Terrifying Tyrannosaurs were social creatures who hunted together like wolves, new research says

When we think of what a Tyrannosaurus looked like, we picture a gargantuan dinosaur with a huge mouth, formidable legs and tail, and inexplicably tiny arms. When we picture how it behaved, we might imagine it stomping and roaring onto a peaceful scene, single-handedly wreaking havoc and tearing the limbs off of anything it can find with its steak-knife-like teeth like a giant killing machine.

The image is probably fairly accurate, except for one thing—there's a good chance the T. rex wouldn't have been hunting alone.

New research from a fossil-filled quarry in Utah shows that Tyrannosaurs may have been social creatures who utilized complex group hunting strategies, much like wolves do. The research team who conducted the fossil study and made the discovery include scientists from the U.S. Bureau of Land Management, Denver Museum of Nature and Science, Colby College of Maine, and James Cook University in Australia.

The idea of social Tyrannosaurs isn't entirely new—Canadian paleontologist Philip Curie floated the hypothesis 20 years ago upon the discovery of a group of T. rex skeletons who appeared to have died together—but it has been widely debated in the paleontology world. Many scientists have doubted that their relatively small brains would be capable of such complex social behavior, and the idea was ridiculed by some as sensationalized paleontology PR.


However, another mass Tyrannosaurus death site found in Montana lent scientific credence to the theory, and now the Utah discovery has provided even more evidence that these massive creatures weren't solitary predators, but social hunters.

"The new Utah site adds to the growing body of evidence showing that Tyrannosaurs were complex, large predators capable of social behaviors common in many of their living relatives, the birds," said Joe Sertich, curator of dinosaurs at the Denver Museum of Nature & Science. "This discovery should be the tipping point for reconsidering how these top carnivores behaved and hunted across the northern hemisphere during the Cretaceous."

The Utah site, known as the Rainbows and Unicorns Quarry (yes, really), has provided paleontologists a wealth of fossils since its discovery in Grand Staircase-Escalante National Monument in 2014. Such sites are rare, and the findings in them are often difficult to interpret.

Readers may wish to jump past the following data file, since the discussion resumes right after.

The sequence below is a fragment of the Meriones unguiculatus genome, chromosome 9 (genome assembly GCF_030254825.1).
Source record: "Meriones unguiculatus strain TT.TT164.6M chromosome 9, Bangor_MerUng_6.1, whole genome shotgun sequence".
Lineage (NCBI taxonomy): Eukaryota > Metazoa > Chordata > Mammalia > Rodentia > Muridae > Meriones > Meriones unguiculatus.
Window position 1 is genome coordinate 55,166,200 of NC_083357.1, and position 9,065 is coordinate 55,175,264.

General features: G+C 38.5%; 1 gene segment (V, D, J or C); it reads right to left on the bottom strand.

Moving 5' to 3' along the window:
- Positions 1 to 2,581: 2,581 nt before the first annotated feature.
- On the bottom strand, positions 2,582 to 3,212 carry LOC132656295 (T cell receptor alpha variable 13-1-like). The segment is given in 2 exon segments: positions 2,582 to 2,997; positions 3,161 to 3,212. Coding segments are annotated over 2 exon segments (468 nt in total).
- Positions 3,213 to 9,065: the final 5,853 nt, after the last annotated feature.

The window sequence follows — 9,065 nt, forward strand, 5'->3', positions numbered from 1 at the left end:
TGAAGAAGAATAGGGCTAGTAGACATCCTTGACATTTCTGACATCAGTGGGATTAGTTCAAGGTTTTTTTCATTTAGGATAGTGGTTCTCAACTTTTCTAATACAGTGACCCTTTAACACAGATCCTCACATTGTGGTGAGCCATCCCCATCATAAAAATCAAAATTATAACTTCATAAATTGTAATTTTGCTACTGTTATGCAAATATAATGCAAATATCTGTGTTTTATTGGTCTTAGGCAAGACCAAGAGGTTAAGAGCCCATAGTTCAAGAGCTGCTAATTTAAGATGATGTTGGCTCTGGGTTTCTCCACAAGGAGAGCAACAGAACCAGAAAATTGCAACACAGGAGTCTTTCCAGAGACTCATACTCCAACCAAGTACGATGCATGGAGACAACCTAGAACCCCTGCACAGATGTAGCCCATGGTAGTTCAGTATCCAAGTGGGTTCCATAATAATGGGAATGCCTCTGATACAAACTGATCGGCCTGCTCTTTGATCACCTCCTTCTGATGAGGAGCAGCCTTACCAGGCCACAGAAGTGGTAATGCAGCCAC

"We realized right away this site could potentially be used to test the social Tyrannosaur idea. Unfortunately, the site's ancient history is complicated," said U.S. Bureau of Land Management paleontologist Dr. Alan Titus. "With bones appearing to have been exhumed and reburied by the action of a river, the original context within which they lay has been destroyed. However, all has not been lost."

Researchers used a multi-disciplinary approach, examining the physical and chemical evidence to determine that a group of 12 Tyrannosaurs at the Utah site were likely killed during a flood that washed their remains into a lake. "None of the physical evidence conclusively suggested that these organisms came to be fossilized together, so we turned to geochemistry to see if that could help us," said Dr. Celina Suarez of the University of Arkansas. "The similarity of rare earth element patterns is highly suggestive that these organisms died and were fossilized together."

The Tyrannosaurus fossils are dated at 76.4 million years old. The research team has also found fossils from seven species of turtles, multiple fish and ray species, two other kinds of dinosaurs, and a nearly complete skeleton of a juvenile (12-foot-long) Deinosuchus alligator.

It's always a fun day when we find out one of history's most terrifying creatures is even more terrifying than we believed. One Tyrannosaurus sounds scary enough, but a group of them strategizing to hunt? That's definitely worse, like a coordinated troupe of Godzillas. No thanks, Cretaceous Period. We're good here.

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